Skip to Content
Canadian Paediatric Society

New data on medical cannabis, Lyme Disease, Zika and eating disorders highlighted in the Canadian Paediatric Surveillance Program’s 2017 Results

Jul 12 2018

OTTAWA — The Canadian Paediatric Surveillance Program (CPSP) is releasing new data about the use of cannabis for medical purposes and the incidence of Lyme disease, Zika-associated viruses and eating disorders in children and youth.

2017 data from surveillance studies and one-time surveys show:

  • 38% of Canada’s paediatricians who responded to a survey on medical cannabis use reported being asked by a parent or adolescent patient in the past year to prescribe cannabis for medical purposes.
  • With tick populations spreading further into parts of southern Canada, the burden of Lyme disease among children and youth is expected to increase. Over the three years of reporting, the majority of cases identified were located in Ontario and Nova Scotia. 
  • Complications associated with Zika virus, including microcephaly, are rare in Canada. Continued data collection into 2019 will help researchers better understand and monitor the impact of Zika in Canada.
  • Eating disorders are affecting Canadian children as young as 5 years old, and one type in particular, known as avoidant/restrictive food intake disorder or ARFID, has little to do with self-image. Children with ARFID have significant eating disturbances due to lack of appetite, aversive reactions to texture, smell, or appearance of food, or fears related to eating, such as choking.

The CPSP is a network of 2,700 Canadian paediatricians and paediatric subspecialists. It is a partnership between the Public Health Agency of Canada and the Canadian Paediatric Society. Through disease surveillance, the program generates valuable new knowledge to inform clinical research, practice and policy related to important rare conditions and evolving child health threats. Along with knowledge translation tools, including monthly tips on adverse drug reactions, the CPSP provides timely information to researchers, doctors, and health policy makers on both emerging and persisting health conditions affecting children and youth.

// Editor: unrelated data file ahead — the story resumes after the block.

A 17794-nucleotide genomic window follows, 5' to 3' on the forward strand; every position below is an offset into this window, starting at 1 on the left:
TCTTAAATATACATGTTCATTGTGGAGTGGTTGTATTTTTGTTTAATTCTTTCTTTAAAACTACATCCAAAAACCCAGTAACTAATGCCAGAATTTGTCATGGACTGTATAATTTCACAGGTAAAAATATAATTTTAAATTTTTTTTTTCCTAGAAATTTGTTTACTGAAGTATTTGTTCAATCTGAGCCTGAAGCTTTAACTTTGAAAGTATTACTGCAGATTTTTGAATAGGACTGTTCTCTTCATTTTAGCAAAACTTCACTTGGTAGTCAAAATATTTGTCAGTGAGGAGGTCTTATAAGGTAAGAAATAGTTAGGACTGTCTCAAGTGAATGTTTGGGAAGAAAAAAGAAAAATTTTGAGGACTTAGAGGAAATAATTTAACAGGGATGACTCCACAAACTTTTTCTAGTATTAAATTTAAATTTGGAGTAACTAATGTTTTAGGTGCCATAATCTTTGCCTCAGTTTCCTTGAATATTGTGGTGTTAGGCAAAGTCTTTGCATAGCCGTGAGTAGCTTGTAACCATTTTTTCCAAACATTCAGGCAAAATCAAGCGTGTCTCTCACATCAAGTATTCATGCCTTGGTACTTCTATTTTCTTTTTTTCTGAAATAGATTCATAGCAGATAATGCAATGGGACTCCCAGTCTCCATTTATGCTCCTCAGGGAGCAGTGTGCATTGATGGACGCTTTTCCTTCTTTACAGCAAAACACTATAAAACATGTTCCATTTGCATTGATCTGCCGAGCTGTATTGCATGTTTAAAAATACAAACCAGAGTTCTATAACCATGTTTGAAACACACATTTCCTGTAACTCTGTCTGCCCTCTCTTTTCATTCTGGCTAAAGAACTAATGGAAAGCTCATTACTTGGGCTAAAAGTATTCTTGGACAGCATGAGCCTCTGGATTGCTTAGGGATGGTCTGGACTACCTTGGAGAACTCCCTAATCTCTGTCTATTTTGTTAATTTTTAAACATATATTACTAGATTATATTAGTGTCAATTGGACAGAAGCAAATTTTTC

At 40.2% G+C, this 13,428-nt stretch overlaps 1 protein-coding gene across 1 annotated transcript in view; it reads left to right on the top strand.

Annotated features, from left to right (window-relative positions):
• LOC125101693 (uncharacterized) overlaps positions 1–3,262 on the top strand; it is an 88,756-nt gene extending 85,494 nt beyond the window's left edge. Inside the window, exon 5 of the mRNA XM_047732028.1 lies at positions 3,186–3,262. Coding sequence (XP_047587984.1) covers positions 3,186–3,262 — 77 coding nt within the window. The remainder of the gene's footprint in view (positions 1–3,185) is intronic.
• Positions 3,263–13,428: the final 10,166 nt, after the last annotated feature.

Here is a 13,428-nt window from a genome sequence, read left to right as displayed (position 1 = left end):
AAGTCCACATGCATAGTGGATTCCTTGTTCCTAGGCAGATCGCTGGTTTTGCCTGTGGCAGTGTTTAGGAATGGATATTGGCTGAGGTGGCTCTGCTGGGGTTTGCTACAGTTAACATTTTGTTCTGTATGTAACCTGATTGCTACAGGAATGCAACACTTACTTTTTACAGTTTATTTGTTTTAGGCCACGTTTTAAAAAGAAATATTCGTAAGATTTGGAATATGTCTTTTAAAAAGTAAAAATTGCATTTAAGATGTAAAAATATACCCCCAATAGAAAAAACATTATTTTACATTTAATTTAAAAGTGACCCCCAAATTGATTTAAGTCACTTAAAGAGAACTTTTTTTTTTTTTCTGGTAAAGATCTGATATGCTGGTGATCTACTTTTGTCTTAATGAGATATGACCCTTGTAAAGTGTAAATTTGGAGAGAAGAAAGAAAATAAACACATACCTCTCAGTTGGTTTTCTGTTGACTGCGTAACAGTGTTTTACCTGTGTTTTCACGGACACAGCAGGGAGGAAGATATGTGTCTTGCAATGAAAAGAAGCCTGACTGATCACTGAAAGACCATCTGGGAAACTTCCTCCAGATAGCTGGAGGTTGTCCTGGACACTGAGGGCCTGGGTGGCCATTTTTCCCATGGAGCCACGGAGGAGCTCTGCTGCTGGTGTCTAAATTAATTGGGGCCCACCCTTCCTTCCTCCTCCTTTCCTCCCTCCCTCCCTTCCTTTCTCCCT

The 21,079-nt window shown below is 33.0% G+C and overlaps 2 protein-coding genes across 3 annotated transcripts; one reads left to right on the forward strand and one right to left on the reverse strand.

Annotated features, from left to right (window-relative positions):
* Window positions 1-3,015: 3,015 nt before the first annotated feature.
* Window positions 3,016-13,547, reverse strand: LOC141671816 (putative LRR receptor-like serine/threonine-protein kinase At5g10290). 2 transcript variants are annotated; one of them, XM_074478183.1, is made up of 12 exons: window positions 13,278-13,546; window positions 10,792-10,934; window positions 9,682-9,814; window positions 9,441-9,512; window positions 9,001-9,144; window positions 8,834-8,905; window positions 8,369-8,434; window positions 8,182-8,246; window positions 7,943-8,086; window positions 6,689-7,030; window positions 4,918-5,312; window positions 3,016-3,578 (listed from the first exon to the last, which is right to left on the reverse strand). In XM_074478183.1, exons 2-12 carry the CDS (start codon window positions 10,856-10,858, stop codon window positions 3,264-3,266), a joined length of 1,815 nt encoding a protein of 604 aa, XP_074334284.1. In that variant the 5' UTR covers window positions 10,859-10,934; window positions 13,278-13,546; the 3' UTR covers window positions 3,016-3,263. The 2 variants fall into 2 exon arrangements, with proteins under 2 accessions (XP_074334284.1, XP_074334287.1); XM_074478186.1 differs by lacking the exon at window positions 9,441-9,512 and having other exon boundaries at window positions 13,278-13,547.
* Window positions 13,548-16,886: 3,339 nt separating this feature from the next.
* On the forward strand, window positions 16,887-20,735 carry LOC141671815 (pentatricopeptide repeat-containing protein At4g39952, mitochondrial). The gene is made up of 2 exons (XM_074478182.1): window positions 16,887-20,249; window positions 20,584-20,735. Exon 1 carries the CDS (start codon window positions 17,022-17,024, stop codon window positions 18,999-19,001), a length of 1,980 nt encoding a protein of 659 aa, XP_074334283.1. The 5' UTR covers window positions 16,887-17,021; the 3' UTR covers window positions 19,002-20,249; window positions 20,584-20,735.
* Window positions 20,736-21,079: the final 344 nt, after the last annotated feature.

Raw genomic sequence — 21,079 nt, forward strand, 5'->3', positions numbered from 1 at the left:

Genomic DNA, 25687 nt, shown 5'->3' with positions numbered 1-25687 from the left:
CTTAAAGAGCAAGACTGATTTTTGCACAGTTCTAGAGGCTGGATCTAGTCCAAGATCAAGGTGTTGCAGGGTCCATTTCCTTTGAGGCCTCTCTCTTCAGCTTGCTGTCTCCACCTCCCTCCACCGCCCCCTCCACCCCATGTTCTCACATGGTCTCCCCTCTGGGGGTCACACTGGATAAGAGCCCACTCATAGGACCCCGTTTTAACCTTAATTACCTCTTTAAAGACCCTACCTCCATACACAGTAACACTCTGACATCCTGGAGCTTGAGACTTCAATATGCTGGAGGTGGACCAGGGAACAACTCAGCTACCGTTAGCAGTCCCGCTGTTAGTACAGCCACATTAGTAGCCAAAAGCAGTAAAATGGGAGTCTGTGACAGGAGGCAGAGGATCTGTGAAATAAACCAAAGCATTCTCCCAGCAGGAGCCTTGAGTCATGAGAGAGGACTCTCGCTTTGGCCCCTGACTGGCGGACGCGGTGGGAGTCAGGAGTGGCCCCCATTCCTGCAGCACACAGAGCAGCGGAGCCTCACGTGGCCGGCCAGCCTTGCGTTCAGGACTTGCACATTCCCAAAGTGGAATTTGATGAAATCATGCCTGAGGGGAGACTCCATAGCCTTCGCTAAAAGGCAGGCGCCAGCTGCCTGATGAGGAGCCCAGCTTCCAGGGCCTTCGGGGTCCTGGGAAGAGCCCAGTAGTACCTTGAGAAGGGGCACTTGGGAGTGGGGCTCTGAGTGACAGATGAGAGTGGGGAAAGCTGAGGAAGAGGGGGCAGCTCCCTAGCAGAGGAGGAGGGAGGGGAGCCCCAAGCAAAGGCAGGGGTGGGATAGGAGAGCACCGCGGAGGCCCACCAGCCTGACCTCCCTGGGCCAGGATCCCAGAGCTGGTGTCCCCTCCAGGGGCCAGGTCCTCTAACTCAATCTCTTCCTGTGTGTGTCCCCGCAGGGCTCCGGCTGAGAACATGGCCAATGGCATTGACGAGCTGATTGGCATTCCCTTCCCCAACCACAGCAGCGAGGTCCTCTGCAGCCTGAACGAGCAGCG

“Lack of information on rare diseases or severe complications is challenging for children and their families,” said Jonathon Maguire, CPSP Chair.  “Being able to offer knowledge gained through our surveillance helps families to better understand these conditions and provides evidence for doctors on appropriate evaluation and treatment.”

To access the CPSP 2017 Results, click here.

Related Links

About the Canadian Paediatric Society

The Canadian Paediatric Society is a national advocacy association that promotes the health needs of children and youth. Founded in 1922, the CPS represents more than 3,300 paediatricians, paediatric subspecialists and other child health professionals across Canada.

Last updated: Jul 12 2018